AB 48 and the Deafening Silence

First, what is AB 48 (a.k.a. California Assembly Bill 48)? It’s a California legislative measure to remove an exemption for flight schools that will require them conform to certain financial and organizational standards as otherwise is required for postsecondary educational institutions. It requires fees to be paid into a fund to protect students, among other actions.

So why on earth should I care about AB 48 ? I live, work, and teach predominately in Arizona, after all…

Reason #1: In my “day profession”, I’m a stone’s throw away from needing to work (and, by implication, live) in the state of California. Simply put, that’s often where the best opportunities for us techies often are, especially after 2001 dot-com crash. As much as I love to fly, I’ve also found that I love to teach. And if I want to keep teaching, then this regulation may well impact me if it ever comes to pass that I need to live and work there.

Reason #2: We aviators are dependent on a set of “letter groups” to speak for our interests in Washington, as well as in state legislatures and city halls all across the country. If said groups don’t do their job, we don’t have a voice. It’s up to us to make sure they’re on-task.

Reason #3: This type of thinking by one state government, left unquestioned, could spread to other states.

Apparently, AB 48 has been around since fall 2009. I didn’t know anything about it until I crossed paths with Scott Spangler on his blog post regarding the issue a few weeks ago. I would not have known otherwise, and it certainly got my attention.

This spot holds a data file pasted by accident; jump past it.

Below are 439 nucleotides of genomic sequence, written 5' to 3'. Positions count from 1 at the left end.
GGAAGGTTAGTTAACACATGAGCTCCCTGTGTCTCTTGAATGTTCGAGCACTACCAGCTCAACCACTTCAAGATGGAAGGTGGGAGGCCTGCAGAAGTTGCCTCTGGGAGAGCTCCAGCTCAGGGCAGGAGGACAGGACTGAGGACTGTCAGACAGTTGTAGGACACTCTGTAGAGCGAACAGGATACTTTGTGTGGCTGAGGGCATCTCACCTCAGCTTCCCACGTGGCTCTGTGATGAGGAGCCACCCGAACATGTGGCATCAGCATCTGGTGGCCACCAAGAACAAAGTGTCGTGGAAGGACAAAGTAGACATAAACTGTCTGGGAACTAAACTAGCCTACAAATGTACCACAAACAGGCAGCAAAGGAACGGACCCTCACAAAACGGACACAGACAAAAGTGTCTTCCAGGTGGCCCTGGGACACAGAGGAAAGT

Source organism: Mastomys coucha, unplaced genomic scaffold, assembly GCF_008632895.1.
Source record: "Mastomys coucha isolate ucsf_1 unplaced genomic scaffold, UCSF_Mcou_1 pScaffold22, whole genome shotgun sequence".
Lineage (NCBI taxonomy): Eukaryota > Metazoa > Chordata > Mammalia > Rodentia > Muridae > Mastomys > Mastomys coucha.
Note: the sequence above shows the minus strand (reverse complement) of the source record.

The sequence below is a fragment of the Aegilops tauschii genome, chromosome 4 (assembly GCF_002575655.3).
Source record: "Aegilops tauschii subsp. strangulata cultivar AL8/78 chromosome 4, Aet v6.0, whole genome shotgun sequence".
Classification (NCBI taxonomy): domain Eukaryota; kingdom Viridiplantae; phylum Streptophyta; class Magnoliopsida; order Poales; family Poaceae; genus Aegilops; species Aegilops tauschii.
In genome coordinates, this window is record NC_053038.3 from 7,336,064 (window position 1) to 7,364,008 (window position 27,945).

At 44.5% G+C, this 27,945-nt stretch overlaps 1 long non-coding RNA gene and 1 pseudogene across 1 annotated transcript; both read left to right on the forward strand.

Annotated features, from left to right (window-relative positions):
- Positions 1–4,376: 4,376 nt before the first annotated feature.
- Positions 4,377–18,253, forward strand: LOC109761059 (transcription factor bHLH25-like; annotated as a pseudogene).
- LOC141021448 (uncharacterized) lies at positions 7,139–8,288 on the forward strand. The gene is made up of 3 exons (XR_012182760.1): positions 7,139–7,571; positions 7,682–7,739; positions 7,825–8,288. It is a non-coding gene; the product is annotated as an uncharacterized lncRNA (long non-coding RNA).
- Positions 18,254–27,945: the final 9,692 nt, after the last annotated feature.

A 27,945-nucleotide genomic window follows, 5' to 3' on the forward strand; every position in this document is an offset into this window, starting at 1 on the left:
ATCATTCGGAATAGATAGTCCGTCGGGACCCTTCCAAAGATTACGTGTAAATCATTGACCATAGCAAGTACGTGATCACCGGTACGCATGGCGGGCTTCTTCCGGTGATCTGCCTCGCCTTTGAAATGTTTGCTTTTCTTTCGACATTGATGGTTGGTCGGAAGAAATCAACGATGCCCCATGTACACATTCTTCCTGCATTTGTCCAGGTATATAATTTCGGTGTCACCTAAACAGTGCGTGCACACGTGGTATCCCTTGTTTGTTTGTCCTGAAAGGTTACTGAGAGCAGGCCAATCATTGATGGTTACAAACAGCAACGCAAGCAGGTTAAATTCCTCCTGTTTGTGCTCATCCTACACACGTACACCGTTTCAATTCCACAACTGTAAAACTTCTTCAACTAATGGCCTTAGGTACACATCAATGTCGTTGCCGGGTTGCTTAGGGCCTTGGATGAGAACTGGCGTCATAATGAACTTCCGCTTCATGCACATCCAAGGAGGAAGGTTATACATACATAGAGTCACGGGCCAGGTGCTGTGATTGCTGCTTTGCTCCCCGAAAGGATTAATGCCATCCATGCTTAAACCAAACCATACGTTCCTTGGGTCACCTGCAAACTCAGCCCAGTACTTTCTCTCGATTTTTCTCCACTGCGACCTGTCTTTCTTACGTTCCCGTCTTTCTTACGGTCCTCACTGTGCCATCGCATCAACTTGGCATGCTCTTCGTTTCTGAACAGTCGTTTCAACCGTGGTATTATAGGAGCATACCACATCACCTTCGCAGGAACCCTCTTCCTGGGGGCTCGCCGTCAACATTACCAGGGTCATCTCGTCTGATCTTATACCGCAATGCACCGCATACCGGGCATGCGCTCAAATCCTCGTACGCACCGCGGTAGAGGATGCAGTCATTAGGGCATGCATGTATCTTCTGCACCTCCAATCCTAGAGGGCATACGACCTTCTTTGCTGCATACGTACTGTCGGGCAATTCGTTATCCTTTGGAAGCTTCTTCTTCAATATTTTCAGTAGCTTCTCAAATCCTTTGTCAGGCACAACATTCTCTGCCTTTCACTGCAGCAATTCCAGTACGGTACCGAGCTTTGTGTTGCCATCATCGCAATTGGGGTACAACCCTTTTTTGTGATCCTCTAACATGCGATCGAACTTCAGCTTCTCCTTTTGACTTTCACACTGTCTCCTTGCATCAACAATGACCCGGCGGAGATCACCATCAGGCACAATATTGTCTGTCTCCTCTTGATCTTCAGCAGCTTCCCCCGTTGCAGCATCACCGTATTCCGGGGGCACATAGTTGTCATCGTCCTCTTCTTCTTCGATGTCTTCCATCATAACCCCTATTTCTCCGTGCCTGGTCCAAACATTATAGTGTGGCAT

So, why is California taking this action? Ostensibly, the focus is to try to protect students that pay for education up front.

To that point, flight schools can often be financially dodgy organizations. It’s not an easy or simple business. Costs are extremely high and often unpredictable, and there is strong competition for students. Since the costs to the student are high, prospective students are often forced to comparison shop for an education based on price, yet they have little view into (or comprehension of) the financial viability of any one organization when they’re shopping. Simply put, they can’t always tell what the financial risks are at face value, yet the schools are often selling them on a dream, so rational thinking doesn’t always ensue.

This has had consequences in the past, more than once, especially when it comes to schools that require full payment up front for a professional pilot training program. Sometimes such organizations end up operating as virtual pyramid schemes.

One such case that literally hit home was Silver State Helicopters a couple of years ago. It certainly appeared like an OK organization from the outside, what with nice shiny offices, new aircraft, lots of locations, heavy recruiting, and glamorous advertising, all the apparent hallmarks of a “quality” operator to the uninitiated. To lock in the cost for the program, students paid for the package up front, often using a student loan. But in practice, Silver State had incoming students funding the training for existing students. When the incoming student money flow took a downward bump, they quickly ran out of operating revenue and quickly went bankrupt. Consequentially, their entry and intermediate level students were stuck with monstrous loans (which are not dischargable in bankruptcy, in case you didn’t know) and incomplete or nonexistent training. A dead dream with a great big bill, in short. (And yes, a friend of the family got caught up in this mess before I could say or do anything to help, and I’m very pissed off about it).